An area of growing interest in desalination is using geothermal energy to power the process. The underlying assumption is that geothermal energy could provide a constant source of stable "base-load" power for continuous, long-term periods. While initial efforts in the space have focused on thermal distillation processes like multi-effect distillation (MED) and multi-stage flash (MSF) that can be powered using the electricity produced from geothermal wells, recent efforts are finding use cases for harnessing low-temperature geothermal resources (around 90 °C) to directly power advanced thermal desalination processes. The U.S. Geological Survey estimates the potential beneficial direct use of heat from low-temperature (<90 °C) geothermal resources to be 46.5 gigawatts thermal (GWth).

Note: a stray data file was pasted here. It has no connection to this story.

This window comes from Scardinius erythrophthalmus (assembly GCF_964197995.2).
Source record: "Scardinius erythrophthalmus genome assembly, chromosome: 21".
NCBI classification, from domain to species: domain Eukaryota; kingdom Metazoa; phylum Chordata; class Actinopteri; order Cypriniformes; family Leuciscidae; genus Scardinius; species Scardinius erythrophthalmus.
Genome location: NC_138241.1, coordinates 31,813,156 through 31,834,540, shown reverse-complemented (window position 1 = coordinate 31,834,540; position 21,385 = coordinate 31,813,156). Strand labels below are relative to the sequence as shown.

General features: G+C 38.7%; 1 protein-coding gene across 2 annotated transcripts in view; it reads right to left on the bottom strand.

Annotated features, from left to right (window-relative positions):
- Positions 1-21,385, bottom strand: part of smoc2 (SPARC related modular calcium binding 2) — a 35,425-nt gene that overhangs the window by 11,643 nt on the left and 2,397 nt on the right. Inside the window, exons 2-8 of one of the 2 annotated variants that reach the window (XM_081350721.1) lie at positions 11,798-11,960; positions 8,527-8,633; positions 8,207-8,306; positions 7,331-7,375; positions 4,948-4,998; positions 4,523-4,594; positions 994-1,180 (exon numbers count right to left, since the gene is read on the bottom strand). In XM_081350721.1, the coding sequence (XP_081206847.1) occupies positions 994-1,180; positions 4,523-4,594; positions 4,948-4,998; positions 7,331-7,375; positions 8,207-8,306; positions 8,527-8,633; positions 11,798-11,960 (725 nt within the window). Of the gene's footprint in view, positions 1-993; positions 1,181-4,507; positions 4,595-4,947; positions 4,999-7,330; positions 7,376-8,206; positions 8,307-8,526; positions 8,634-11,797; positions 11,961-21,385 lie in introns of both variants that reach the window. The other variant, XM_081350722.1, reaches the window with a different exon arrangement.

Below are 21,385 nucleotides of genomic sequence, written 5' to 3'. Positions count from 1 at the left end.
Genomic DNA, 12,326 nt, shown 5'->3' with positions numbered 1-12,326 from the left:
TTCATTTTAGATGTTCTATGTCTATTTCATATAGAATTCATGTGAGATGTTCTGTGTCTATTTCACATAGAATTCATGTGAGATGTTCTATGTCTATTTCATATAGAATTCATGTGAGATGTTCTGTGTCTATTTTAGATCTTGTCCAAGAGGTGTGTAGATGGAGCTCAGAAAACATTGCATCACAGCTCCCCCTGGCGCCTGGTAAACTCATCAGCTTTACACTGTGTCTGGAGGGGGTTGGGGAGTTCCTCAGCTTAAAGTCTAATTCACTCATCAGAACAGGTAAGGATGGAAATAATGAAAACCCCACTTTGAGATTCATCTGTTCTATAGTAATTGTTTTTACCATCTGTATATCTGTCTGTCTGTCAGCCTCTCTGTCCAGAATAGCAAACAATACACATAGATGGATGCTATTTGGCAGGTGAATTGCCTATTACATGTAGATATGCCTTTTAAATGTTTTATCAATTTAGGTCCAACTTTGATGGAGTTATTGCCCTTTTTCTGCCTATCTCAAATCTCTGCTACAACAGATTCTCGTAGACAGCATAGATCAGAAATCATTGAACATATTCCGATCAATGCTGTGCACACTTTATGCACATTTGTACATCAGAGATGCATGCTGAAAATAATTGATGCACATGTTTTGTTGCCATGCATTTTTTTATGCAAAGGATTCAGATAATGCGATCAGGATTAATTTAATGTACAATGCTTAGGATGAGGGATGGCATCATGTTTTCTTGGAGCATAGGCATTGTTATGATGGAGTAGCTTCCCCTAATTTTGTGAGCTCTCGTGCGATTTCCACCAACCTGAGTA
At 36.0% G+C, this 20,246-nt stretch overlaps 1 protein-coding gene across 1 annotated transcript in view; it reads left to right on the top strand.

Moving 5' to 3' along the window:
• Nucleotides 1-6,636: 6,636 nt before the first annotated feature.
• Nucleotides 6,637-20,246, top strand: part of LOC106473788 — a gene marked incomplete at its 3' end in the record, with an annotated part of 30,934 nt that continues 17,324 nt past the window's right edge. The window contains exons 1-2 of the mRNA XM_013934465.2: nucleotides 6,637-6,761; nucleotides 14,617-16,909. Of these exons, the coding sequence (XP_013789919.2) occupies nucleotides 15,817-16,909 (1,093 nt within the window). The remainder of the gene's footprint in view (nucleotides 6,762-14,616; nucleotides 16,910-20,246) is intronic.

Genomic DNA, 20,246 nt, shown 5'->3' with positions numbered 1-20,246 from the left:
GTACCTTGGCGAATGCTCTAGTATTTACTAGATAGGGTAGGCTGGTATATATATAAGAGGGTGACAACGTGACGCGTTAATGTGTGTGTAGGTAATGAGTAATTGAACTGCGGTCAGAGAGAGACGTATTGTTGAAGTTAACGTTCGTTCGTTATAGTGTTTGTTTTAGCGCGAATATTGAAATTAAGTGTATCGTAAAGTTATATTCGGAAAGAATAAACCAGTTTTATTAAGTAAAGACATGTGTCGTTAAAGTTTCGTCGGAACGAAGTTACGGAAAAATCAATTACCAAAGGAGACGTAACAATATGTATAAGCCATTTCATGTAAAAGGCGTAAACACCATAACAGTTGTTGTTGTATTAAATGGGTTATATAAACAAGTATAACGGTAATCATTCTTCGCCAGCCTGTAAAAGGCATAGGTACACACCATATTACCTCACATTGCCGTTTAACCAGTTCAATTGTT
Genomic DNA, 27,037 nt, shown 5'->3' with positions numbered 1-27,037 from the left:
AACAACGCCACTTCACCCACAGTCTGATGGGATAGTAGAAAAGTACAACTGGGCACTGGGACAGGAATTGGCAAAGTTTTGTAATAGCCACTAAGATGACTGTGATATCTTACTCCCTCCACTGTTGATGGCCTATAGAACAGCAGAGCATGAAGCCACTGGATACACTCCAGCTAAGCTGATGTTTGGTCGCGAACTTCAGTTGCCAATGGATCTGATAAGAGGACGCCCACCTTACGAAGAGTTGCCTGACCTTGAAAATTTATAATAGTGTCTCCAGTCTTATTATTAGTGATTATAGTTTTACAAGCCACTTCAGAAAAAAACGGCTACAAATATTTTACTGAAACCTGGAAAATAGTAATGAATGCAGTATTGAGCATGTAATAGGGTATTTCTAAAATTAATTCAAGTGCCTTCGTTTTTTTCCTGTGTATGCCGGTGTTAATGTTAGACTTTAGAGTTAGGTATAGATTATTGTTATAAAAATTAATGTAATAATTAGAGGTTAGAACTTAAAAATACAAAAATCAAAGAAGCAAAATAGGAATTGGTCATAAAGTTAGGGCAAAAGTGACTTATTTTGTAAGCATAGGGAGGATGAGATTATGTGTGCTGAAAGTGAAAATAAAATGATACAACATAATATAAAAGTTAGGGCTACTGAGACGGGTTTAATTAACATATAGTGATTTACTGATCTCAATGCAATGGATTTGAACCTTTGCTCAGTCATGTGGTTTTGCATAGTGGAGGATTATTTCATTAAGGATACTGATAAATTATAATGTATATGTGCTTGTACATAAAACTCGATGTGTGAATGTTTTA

Thermal desalination technologies have been widely used for seawater and industrial desalination. The largest installed base is in the Middle East, where a number of these plants are collocated with thermal power plants to utilize waste heat for the water treatment. Since thermal energy for desalination represents 30% to 40% of operating costs, the cost of producing water is generally 10% to 30% higher than that of reverse osmosis (RO), which is the key hurdle for the technology.
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